Current Reviews


Fantastic Four #506

Posted: Monday, November 17, 2003
By: Jason Cornwell

Writer: Mark Waid
Artists: Howard Porter (p), Norm Rapmund (i)

Publisher: Marvel Comics

With Reed's behavior becoming increasingly erratic, we see his teammates slowly become aware of just how dire the situation has become, as the United Nations has assembled a security force that stands ready to invade Latveria, and forcibly remove Reed from power. However, as they race to make contact with Nick Fury in a bid to get him to hold off this military action, we see Reed's earlier refusal to listen has apparently already burned this bridge.

I'm not sure how many issues this "Authoritative Action" arc is supposed to run, but given it was supposed to be Mark Waid's final arc up until Marvel made nice with the temperamental writer, I do have to say I'm rather impressed by how far down the road of no return this arc appears to have traveled. I mean this isn't the type of story where the characters can simply wipe the sweat off their brows, and comment on how close things came to becoming a full blown disaster, as this issue takes the story over the line, and then builds a brick wall to ensure our heroes can't go back to the way things were before. Now the threat that Nick Fury offers up on the final page to keep Ben, Sue, and Johnny from rushing back to Reed's side seems a bit much, as frankly I doubt Reed's actions could really construed as being treason against the United States, but it makes for a fun little sound bit, and combined with Reed's ominous sounding letter we have ourselves a pretty exciting showdown for next month's issue, as you just know what choice Ben, Johnny and especially Sue are going to make in light of this threat. My only problem with the arc is that the book has Nick Fury and company a little too ready to believe the worst about Reed's actions, and while this does make for a more exciting conflict, it does seem to ignore all the goodwill that the Fantastic Four would have to have built up with the world-saving heroics.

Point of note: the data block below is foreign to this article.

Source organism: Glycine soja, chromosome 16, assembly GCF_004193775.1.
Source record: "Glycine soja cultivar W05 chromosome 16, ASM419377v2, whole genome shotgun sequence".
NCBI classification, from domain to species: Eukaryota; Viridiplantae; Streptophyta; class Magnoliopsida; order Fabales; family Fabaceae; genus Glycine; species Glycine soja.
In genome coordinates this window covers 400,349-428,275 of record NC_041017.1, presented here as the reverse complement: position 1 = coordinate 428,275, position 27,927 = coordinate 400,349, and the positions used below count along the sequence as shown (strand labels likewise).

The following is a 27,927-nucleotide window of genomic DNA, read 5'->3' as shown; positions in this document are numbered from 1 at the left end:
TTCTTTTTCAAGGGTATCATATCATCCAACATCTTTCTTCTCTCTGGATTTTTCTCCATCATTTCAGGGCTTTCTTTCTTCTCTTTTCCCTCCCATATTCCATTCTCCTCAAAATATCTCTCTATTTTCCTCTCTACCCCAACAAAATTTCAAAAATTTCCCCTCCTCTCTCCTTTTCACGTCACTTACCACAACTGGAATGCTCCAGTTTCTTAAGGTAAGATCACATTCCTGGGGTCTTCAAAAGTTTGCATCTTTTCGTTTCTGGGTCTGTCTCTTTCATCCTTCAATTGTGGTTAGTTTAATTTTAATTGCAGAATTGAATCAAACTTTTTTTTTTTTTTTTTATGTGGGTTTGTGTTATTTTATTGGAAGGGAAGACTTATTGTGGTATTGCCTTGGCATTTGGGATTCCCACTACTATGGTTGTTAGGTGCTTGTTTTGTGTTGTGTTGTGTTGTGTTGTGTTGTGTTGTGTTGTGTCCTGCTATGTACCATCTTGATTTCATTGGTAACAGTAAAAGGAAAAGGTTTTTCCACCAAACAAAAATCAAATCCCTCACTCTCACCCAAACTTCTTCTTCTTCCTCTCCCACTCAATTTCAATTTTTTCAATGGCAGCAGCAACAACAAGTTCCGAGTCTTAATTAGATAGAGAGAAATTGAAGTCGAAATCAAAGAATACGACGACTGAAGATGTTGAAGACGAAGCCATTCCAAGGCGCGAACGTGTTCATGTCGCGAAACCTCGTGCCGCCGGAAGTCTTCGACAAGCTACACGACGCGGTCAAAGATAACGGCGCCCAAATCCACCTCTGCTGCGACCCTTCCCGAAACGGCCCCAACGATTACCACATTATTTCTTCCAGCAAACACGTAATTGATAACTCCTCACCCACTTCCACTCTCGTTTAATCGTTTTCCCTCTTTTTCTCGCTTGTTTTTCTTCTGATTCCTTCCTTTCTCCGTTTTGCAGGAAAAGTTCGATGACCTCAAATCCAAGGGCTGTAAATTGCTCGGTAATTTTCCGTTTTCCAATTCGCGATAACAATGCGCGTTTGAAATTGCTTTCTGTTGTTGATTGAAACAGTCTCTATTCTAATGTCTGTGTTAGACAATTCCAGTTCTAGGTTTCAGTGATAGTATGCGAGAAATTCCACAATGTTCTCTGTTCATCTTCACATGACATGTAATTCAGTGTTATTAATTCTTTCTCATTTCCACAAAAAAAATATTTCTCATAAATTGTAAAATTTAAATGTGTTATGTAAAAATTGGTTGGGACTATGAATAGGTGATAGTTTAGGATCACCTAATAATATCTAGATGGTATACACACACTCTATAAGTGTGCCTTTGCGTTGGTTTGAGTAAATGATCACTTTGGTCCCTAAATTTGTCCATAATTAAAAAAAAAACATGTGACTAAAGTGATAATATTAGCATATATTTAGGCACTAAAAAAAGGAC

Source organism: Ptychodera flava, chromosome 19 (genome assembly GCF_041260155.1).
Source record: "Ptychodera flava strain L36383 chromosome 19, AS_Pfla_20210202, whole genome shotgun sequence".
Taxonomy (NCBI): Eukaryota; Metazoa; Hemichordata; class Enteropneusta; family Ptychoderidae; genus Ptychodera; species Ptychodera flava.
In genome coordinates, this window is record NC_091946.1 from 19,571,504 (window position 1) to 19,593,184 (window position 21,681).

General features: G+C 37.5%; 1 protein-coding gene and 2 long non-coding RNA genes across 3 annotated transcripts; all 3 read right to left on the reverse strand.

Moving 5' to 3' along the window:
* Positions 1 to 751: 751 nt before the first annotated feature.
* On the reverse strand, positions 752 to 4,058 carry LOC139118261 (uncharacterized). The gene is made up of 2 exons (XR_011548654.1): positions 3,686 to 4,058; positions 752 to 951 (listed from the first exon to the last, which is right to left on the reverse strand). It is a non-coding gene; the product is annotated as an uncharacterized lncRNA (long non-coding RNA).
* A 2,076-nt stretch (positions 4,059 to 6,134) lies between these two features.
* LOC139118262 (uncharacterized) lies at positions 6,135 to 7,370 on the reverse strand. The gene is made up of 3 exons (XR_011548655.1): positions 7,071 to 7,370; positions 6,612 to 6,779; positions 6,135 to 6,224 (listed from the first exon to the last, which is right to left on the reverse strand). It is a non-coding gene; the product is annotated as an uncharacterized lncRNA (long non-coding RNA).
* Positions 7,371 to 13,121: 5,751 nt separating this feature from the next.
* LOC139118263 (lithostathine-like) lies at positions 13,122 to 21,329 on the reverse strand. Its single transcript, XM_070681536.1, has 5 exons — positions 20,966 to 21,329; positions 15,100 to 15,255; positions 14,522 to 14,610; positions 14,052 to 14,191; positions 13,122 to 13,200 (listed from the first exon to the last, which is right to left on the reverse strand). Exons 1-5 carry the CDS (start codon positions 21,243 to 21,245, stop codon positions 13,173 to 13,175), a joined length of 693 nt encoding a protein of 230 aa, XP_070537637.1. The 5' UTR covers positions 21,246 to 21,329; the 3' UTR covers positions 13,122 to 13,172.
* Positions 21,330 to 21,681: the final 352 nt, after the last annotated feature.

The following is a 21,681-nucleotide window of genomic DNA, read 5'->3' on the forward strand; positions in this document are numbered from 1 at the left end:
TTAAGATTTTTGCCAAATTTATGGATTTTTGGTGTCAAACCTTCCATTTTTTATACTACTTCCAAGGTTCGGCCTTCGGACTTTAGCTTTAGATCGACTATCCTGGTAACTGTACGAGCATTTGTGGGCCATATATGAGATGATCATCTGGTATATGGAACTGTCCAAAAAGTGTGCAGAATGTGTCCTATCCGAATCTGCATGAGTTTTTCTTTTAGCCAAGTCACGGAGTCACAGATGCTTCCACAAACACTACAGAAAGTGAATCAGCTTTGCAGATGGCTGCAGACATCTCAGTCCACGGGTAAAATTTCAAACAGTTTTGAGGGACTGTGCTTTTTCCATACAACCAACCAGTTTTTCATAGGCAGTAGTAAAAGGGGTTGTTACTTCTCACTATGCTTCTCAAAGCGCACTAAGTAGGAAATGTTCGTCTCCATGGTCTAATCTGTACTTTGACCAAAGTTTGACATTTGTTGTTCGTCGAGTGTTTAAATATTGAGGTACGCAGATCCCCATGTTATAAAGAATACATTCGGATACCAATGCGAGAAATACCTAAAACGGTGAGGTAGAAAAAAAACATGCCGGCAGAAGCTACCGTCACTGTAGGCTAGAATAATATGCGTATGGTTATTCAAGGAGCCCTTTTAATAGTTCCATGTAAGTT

As for the art, before I comment on the interior art I have to say that this month's cover stands up as one of the worst displays of the computer blurring effect that I've ever seen. I mean it effectively ruins what could've been a pretty solid cover image. As for the interior art, Howard Porter continues to be far more impressive on this guest-stint than I found his work to be over on the JLA, and there's some fairly impressive visual moments that nicely capture the big impact moments in this issue, with the Fantastic Four's exit from the castle in their bid to contact Nick Fury being particularly impressive. I did find Ben's escape from the prison cell to be a bit overly exaggerated though, with Ben's head looking far too small for his massive body. The page where the crowd attempts to lift the Thing on their shoulders didn't really convey the considerable strain of the people trying to accomplish this task either.

Final Word:
I'm starting to suspect there is more to this story than meets the eye, as frankly both Reed and the government forces that have assembled against him both seem a little too set in their ways, and this has me suspecting that this build up of tensions is all been orchestrated, though I have to say I'm not quite sure as to what either side hopes to accomplish with this rather elaborate act. Now perhaps I'm reading too much into the inconsistent behavior from Reed and others, but I honestly feel that this pigheaded behavior on both sides is covering up a secret deal. However, there are moments that serve to throw water on this theory such as Reed's rather dire sounding letter to his wife, and his very cold, and harsh method of pushing her away, by labeling her an uncaring mother to his children. Still, my steadfast belief that there is something we haven't been made privy to, is a continued nagging doubt that I can't put out of my mind, and until the final issue arrives I can't help but feel I should be prepared for an unexpected twist that will explain Reed's odd behavior.

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